Concurrent events— Simultaneity in Taiwan Sign Language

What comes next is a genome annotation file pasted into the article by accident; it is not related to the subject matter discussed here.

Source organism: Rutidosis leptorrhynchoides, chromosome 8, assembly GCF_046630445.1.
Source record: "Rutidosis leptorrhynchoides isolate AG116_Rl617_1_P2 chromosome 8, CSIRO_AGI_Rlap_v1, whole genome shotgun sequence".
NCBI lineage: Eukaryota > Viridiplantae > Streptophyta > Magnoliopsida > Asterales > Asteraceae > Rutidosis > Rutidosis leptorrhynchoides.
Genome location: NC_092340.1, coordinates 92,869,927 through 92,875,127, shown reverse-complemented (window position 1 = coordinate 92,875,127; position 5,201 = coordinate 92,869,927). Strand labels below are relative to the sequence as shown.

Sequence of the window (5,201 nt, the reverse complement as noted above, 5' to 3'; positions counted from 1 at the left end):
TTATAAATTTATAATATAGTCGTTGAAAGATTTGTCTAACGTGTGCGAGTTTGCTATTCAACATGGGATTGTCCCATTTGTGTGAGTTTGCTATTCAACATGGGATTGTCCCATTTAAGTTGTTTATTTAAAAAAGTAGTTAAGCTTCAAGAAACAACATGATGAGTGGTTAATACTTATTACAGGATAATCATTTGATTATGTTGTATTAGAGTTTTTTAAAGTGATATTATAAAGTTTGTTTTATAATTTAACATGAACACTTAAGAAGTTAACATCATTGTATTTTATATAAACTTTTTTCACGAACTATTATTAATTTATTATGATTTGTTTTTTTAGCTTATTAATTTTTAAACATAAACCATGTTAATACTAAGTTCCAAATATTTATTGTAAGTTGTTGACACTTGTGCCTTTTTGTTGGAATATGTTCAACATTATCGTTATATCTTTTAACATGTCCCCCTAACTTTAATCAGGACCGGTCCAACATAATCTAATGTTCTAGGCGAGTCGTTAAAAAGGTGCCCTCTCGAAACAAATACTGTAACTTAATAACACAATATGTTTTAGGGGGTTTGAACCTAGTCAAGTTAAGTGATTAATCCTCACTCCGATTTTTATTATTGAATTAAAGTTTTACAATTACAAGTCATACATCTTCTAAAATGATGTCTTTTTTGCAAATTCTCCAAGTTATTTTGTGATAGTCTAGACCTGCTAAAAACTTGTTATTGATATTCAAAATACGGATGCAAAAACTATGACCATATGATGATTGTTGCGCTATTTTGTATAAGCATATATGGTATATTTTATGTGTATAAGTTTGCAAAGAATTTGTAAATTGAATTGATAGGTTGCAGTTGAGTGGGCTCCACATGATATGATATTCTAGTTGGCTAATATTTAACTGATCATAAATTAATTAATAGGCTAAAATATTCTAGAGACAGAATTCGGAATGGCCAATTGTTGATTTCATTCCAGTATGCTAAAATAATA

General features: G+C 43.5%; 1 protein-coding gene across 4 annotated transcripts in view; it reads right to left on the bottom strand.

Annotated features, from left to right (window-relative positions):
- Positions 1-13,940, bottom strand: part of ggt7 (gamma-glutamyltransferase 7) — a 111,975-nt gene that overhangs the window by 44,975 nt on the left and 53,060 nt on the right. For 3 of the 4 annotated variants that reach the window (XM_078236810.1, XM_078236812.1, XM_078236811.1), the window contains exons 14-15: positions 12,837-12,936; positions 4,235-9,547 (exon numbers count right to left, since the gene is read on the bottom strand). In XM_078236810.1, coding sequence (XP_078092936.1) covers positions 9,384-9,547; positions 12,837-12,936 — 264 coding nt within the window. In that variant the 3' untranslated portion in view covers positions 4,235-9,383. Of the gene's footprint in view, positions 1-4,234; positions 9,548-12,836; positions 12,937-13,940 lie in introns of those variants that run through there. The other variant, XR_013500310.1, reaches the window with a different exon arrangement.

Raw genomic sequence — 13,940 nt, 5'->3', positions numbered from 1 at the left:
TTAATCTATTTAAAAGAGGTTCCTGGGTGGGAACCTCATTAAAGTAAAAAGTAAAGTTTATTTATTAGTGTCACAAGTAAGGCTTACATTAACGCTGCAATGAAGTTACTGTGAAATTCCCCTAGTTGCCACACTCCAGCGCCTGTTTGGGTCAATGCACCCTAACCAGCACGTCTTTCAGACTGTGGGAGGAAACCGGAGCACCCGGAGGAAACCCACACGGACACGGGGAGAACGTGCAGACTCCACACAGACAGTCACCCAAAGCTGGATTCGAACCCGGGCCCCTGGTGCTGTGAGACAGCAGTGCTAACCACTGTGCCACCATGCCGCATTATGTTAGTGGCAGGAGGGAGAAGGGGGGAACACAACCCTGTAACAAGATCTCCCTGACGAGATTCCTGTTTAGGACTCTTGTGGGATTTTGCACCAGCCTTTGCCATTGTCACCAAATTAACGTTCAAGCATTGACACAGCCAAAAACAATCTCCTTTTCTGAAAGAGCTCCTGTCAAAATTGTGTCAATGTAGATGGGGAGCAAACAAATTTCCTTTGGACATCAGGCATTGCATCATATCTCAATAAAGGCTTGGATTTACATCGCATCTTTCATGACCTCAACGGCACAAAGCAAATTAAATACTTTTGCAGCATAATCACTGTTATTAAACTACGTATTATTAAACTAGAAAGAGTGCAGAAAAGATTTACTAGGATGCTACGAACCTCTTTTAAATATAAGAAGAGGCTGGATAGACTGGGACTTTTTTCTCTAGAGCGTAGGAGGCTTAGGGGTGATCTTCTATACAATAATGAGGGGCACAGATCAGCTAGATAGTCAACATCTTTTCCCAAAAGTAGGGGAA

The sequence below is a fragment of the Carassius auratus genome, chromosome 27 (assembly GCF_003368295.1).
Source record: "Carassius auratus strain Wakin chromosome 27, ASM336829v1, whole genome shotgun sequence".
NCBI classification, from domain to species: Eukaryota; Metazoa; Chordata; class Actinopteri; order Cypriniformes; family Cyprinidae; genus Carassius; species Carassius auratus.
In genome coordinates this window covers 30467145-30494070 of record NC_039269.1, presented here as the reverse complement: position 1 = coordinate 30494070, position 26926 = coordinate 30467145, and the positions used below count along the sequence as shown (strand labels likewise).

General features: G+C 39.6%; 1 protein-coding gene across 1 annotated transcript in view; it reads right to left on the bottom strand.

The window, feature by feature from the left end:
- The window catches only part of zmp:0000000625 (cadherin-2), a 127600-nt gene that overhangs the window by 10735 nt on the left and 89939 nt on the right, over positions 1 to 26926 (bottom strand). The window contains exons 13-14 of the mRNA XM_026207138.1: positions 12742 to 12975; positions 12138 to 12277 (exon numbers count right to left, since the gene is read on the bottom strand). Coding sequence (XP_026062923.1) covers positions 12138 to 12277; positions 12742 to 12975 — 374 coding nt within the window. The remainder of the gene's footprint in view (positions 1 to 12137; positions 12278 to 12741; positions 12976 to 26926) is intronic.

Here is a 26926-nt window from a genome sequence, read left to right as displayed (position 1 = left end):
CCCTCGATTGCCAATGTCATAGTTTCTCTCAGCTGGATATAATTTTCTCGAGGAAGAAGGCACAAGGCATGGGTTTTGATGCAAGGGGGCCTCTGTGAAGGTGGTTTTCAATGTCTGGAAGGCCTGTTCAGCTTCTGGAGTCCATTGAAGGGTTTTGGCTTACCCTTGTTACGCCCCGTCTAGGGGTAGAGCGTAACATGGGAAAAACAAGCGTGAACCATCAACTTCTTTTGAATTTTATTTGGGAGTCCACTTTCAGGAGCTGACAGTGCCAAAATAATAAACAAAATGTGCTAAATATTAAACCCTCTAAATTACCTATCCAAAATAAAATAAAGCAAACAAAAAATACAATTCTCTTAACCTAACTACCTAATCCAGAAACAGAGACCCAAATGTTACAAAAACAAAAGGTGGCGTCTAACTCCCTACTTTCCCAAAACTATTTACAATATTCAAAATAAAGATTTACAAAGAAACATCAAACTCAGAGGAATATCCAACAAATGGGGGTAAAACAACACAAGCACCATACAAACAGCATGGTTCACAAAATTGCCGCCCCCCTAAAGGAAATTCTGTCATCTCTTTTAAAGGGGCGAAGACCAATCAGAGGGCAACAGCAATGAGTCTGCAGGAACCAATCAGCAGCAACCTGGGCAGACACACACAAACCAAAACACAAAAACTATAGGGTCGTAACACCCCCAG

Whereas spoken languages present events in a linear fashion—because a speaker can only pronounce one phoneme at a time—sign languages can make use of space to express more than one meaning units at a time. Two different signs can be simultaneously displayed by each hand at different positions. As a result, sign languages can be very lively. Using both hands, signers can indicate that two events are concurrent, or take place at the same time. E.g. The two grew up together (displaying two subjects and their actions at the same time). He is older than I (at the same time indicating I am younger than he)/ He holds a higher position than I (at the same time indicating I hold a lower position than he).The second example shows that when making comparisons, TSL presents both entities that are being compared, so that the audience see clearly the difference between the two. Comparison goes both ways: if he is older than I, then I am younger than he.In addition, two actions that take place at the same time are often expressed as one set of signs. For example, the sign for talking on the phone is created by combining making phone calls and talking.